Listening length:  12 hours and 16 minutes


Tell the Wolves I'm Home by Carol Rifka Brunt (recommended by Melissa at Avid Reader's Musings)

Synopsis:  1987.  Only one person has ever truly understood 14 year-old June Elbus:  Her uncle the renowned painter Finn Weiss. So when he dies far too young of a mysterious illness, June's world is turned upside down.  But Finn's death brings a surprise acquaintance into June's life, someone who will help her to heal - and to question what she thinks she knows about Finn, her family, and her own heart.  As June and this new stranger begin to spend some time together, June realizes she is not the only one who misses Finn, and if she can bring herself to trust this unexpected friend, he might just be the one she needs the most.  An emotionally-charged coming-of-age novel.

Narrator:  Amy Rubinate
Listening length:  12 hours

Tuesday, June 25, 2013

The Hypnotist's Love Story - Liane Moriarty

A couple of years ago I read "What Alice Forgot" by Liane Moriarty and it rocked my world.  I remember thinking that THIS author got it...what it is like to be newly married and full of dreams, to have kids (and all that brings), to juggle family crisis, to scratch and claw and be beaten down by life, and to have hope for the future.  That book spoke to me.  It IS an Amy Einhorn after all, so of course it spoke to me.

And I was thrilled to hear that Moriarty had a new book out last summer.  I want to thank the sweet, thoughtful Jenners for sending me her copy!

Synopsis:  Ellen O'Farrell is a successful middle-aged hypnotherapist who has never quite found Mr. Right...until she meets Patrick.  Yes he is a widow, and yes he has a child, but they have much in common and he is kind.  He has serious potential.  One night over dinner, Patrick reveals that he is being stalked by an ex-girlfriend Saskia.  He is concerned that it could prevent their relationship from going any further, but Ellen  is actually intrigued.  Call it professional curiosity.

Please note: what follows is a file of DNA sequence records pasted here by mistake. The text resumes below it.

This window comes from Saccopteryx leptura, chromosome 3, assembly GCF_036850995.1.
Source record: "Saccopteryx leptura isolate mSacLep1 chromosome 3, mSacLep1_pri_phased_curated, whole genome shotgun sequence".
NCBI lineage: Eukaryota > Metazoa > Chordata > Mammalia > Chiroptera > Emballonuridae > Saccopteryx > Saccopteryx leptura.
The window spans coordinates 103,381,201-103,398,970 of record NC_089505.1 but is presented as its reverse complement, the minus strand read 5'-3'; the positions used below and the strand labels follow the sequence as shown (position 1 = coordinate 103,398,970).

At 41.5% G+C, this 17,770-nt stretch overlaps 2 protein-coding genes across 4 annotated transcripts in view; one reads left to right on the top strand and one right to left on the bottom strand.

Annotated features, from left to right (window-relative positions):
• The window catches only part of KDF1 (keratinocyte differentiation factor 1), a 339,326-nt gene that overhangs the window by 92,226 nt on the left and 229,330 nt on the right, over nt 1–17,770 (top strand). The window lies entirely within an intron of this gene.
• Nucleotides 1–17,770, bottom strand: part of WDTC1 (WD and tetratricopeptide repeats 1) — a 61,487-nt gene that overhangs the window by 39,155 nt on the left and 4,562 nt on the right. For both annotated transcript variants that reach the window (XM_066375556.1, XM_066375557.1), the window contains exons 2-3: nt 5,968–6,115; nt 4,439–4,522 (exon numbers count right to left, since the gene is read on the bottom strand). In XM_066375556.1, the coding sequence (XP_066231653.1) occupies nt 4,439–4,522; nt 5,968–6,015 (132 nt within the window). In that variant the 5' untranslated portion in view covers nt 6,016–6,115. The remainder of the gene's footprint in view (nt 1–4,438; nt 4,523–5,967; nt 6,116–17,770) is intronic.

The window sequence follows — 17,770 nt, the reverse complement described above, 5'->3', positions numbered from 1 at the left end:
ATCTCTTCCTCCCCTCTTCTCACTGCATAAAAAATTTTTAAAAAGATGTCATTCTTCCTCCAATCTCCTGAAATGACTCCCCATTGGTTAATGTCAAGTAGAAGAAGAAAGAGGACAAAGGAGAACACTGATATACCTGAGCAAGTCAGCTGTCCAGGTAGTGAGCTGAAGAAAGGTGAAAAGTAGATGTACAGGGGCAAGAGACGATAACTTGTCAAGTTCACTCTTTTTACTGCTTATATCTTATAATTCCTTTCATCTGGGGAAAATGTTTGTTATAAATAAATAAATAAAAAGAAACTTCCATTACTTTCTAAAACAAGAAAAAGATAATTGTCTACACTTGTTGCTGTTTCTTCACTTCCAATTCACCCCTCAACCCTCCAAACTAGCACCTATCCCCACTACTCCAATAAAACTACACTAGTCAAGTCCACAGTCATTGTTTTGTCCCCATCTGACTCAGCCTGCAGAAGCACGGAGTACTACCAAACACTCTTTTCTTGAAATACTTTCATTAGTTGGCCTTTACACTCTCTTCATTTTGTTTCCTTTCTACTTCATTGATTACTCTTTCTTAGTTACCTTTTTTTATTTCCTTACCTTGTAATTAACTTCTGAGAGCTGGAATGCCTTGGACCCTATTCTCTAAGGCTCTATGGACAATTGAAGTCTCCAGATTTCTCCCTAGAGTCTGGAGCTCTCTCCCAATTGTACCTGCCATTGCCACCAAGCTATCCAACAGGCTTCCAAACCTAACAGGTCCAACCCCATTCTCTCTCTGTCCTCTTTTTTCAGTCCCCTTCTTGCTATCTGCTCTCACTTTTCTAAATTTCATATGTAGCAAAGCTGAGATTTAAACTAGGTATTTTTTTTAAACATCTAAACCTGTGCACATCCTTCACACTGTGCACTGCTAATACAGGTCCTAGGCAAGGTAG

As Ellen and Patrick's relationship develops into something more serious, Ellen hits some road bumps.  Although Ellen has always considered herself ethical, she finds herself making questionable choices in both her professional and personal life.  Patrick actually has some irksome qualities that must be dealt with, like his on-going love affair with his dead wife and his tendency to be a hoarder.  Then there is Saskia, who just won't give up, and is always lurking in the background, intruding on the most personal moments and sneaking into their homes.

We get two points of view in this study of love, obsession, and the ghosts of relationships past.  Ellen tells us her side of the story, but also we get a first person narrative from Saskia, who we should loathe but can't quite help feeling sympathy.  While the plot wanders a bit, readers are still treated with Moriarty's warm and readable prose and interesting characters.

My thoughts:  I'd be lying if I said I loved this book.  It just wasn't up to the standard of "What Alice Forgot".  The writing and insights were there, and is what I love about Moriarty's style.  But as I just said, the plot wandered all over the place and I occasionally wondered where it was all going.  It was all interesting, mind you, just a little unfocused.

I found myself amused at how I reacted to the characters.  I liked Ellen from the beginning.  She was quirky but totally relatable...any woman reader is going to see a bit of herself in Ellen.

But who would imagine that I might actually find a glimmer of kinship or understanding in a stalker?  Saskia wasn't beheading chickens by the light of the full moon.  She was an attractive professional woman who just couldn't let go of Patrick or his son, who Saskia had raised for three years.  She was totally out of line, but I found her redeemable and in need of a friend more than a psych ward.

I wasn't a big fan of Patrick.  He annoyed me, and I didn't trust him.  Until the end of the story, that is, when he offers insight to his actions.  Bottom line, the personalities kept me on my toes and never allowed me to get too comfortable or settled in my opinions.

I think that perhaps Moriarty has gotten a reputation for writing "chick lit", and to a certain extent, yes, her books have a lighter spirit.  But there is always a darker, deeper side to things that touches on our unspoken fears.

Generally, I am glad I read this book because I do hold this author in high esteem, though this isn't the best representation of what she can do.

4 out of 5 stars

Monday, June 24, 2013

Monday Matinee: World War Z (2013)